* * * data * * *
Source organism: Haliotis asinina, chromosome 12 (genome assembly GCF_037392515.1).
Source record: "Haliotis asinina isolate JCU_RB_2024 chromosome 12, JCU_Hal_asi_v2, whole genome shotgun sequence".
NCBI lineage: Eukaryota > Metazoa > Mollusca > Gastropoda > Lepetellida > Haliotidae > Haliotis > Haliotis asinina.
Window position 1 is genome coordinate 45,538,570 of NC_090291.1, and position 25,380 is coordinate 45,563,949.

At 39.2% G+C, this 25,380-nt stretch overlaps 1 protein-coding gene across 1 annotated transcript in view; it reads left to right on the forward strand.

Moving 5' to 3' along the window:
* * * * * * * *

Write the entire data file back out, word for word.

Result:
Source organism: Haliotis asinina, chromosome 12 (genome assembly GCF_037392515.1).
Source record: "Haliotis asinina isolate JCU_RB_2024 chromosome 12, JCU_Hal_asi_v2, whole genome shotgun sequence".
NCBI lineage: Eukaryota > Metazoa > Mollusca > Gastropoda > Lepetellida > Haliotidae > Haliotis > Haliotis asinina.
Window position 1 is genome coordinate 45,538,570 of NC_090291.1, and position 25,380 is coordinate 45,563,949.

At 39.2% G+C, this 25,380-nt stretch overlaps 1 protein-coding gene across 1 annotated transcript in view; it reads left to right on the forward strand.

Moving 5' to 3' along the window: